COPD:

It's not uncommon for people with chronic obstructive pulmonary disease (COPD) to experience fatigue. COPD reduces airflow into your lungs, making breathing difficult and labored. It also reduces the oxygen supply your whole body receives. Without enough oxygen, your body will feel tired and exhausted. (8)

THYROID ABNORMALITIES:

Fatigue is a nearly-universal symptom of hypothyroidism (an underactive thyroid), occurring as a result of the decrease in thyroid hormone production. One noticeable sign that your thyroid levels aren't properly regulated may be bone-numbing fatigue. (9)

PSYCHOLOGICAL FACTORS:

Fatigue and psychological morbidity are moderately correlated. Women and men both are susceptible to fatigue associated to psychological factors. However, women reportedly have more complaints of fatigue due to psychological factors, compared to men.  (10)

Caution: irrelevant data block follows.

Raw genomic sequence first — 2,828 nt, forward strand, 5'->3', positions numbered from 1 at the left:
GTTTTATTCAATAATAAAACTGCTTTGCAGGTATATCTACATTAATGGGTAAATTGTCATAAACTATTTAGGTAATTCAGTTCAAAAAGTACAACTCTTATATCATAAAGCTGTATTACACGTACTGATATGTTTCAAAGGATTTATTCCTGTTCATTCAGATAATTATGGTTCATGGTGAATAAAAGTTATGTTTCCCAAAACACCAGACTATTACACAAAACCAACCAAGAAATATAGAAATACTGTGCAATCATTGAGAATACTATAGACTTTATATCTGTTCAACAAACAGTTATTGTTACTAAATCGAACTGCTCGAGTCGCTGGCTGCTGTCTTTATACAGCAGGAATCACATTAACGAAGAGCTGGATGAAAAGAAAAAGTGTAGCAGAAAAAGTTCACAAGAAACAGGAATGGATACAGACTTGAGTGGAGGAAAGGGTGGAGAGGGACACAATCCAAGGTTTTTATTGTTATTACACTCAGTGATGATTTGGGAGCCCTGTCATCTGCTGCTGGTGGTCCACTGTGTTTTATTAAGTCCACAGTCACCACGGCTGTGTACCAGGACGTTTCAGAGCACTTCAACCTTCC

DEPRESSION:

There is a strong relation between fatigue and depression. Depression is equally affecting both and male and female population. It wears the sufferer’s body by subjecting it to constant pressure and stress. This leads to patient’s lack of will to improvement. The constant feeling of unworthy and loss of positive outlook puts the patient under both physical and mental fatigue.(11)

INSOMNIA:

Insomnia is a sleep disorder in which you have trouble falling and/or staying asleep. The condition can be short-term (acute) or can last a long time (chronic). It may also come and go. This constant and ongoing push and pull of mind and body distresses the body to a level where the tiredness can no longer be treated with rest. This state is fatigue, very common in insomniac individuals. (12)

 

   

REFERENCES

1.         Fatigue: Causes, Diagnosis, Treatment & More [Internet]. Healthline. [Cited 2020 Jun 22]. Available from: https://www.healthline.com/health/fatigue